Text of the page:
Streamlining Your Serialization Rollout

Following this three-stage deployment strategy will help ensure compliance with regulatory requirements

By Michael Howe, CEO, Verify Brand

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Chances are you’ve had a lot of conversations with potential technology partners about their serialization and traceability platforms. Regardless of which software supplier you ultimately choose, there are some common strategies you’ll want to follow when it comes to deploying any new serialization solution to ensure compliance with regulatory requirements, including the U.S. Drug Supply Chain and Security Act (DSCSA) and the European Falsified Medicines Directive (FMD). Without a strategy in place, you could overlook critical elements for compliance and cost your business valuable resources.

When meeting with potential serialization partners, make sure to discuss their deployment process to determine the level of support you’ll receive and the roles your company, your supply chain partners and other technology suppliers will need to play. Keep in mind that while processes will differ, there are three deployment phases that form the backbone of an effective rollout.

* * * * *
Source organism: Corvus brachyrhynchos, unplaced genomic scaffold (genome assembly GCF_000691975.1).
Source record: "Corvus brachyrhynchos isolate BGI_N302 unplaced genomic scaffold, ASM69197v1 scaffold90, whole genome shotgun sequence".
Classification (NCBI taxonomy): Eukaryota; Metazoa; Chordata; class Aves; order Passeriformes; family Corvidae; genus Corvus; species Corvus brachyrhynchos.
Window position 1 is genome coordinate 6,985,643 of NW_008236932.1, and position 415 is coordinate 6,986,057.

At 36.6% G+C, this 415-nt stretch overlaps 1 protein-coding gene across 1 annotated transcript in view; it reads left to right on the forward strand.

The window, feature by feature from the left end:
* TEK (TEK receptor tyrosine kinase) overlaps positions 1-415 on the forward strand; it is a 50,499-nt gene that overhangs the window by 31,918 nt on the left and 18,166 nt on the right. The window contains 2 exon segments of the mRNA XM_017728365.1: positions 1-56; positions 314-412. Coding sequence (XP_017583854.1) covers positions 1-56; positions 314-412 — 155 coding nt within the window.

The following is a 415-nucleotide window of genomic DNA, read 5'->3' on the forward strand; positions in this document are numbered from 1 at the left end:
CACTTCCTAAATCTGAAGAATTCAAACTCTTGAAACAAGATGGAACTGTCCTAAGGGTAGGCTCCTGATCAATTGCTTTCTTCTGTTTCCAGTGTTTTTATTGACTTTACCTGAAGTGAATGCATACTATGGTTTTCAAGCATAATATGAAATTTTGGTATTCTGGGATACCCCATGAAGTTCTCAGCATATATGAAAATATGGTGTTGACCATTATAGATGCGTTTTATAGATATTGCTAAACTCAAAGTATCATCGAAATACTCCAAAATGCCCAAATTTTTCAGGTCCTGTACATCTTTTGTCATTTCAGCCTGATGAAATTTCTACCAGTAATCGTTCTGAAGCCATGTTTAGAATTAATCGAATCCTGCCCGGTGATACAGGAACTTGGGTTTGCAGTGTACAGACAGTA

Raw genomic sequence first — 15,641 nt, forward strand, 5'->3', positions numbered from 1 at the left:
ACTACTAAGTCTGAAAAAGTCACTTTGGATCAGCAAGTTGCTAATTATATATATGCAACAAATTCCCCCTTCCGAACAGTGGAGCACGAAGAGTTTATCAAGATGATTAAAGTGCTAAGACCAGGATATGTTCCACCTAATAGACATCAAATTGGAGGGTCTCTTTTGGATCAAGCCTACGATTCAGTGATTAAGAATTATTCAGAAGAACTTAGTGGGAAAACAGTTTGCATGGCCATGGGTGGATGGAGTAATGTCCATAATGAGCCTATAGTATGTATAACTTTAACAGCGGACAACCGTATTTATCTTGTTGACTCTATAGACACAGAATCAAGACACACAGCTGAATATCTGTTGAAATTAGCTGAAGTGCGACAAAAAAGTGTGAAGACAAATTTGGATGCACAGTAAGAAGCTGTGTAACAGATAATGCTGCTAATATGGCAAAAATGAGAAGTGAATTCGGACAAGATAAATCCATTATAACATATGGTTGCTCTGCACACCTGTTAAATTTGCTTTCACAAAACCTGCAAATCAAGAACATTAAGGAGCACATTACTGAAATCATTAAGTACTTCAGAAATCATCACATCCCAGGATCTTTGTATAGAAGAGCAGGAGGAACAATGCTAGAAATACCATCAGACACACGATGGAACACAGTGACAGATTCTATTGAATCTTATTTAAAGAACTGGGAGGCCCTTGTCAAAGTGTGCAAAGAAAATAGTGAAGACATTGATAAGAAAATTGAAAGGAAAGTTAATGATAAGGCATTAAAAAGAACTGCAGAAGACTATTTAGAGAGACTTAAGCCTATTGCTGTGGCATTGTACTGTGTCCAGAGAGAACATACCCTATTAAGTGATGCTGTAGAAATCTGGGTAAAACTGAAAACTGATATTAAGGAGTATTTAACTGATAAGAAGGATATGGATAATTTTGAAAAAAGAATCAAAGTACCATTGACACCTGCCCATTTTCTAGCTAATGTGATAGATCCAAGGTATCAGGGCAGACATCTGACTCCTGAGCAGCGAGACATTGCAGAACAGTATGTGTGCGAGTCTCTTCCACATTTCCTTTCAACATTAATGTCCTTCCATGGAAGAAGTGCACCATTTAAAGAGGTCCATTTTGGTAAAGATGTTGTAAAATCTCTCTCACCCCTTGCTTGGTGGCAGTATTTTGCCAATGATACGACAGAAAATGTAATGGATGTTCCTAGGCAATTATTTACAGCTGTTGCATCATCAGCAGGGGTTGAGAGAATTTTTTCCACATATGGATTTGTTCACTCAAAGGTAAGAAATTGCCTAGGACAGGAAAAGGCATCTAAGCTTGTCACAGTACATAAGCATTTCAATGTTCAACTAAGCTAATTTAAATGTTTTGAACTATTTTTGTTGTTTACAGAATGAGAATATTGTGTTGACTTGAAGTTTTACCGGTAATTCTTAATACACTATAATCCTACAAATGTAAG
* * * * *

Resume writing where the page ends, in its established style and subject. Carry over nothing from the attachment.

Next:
Understanding each deployment phase can help ensure that you’re doing your due diligence – whether you have chosen a partner and now need to meet compliance dates, or you’re still evaluating options.

The first phase of a successful deployment is to create a project implementation plan and timeline. This helps you accurately map out your project work stream and scope, and identify the necessary documentation and framework to fit your business needs. As you create an implementation plan, conduct a formal audit of all the IT systems, data and hardware that live within your enterprise, and understand your trading partner capabilities that exist within your supply chain. Consider that you’ll want to easily connect to them to gather, as well as share streams of serialization data.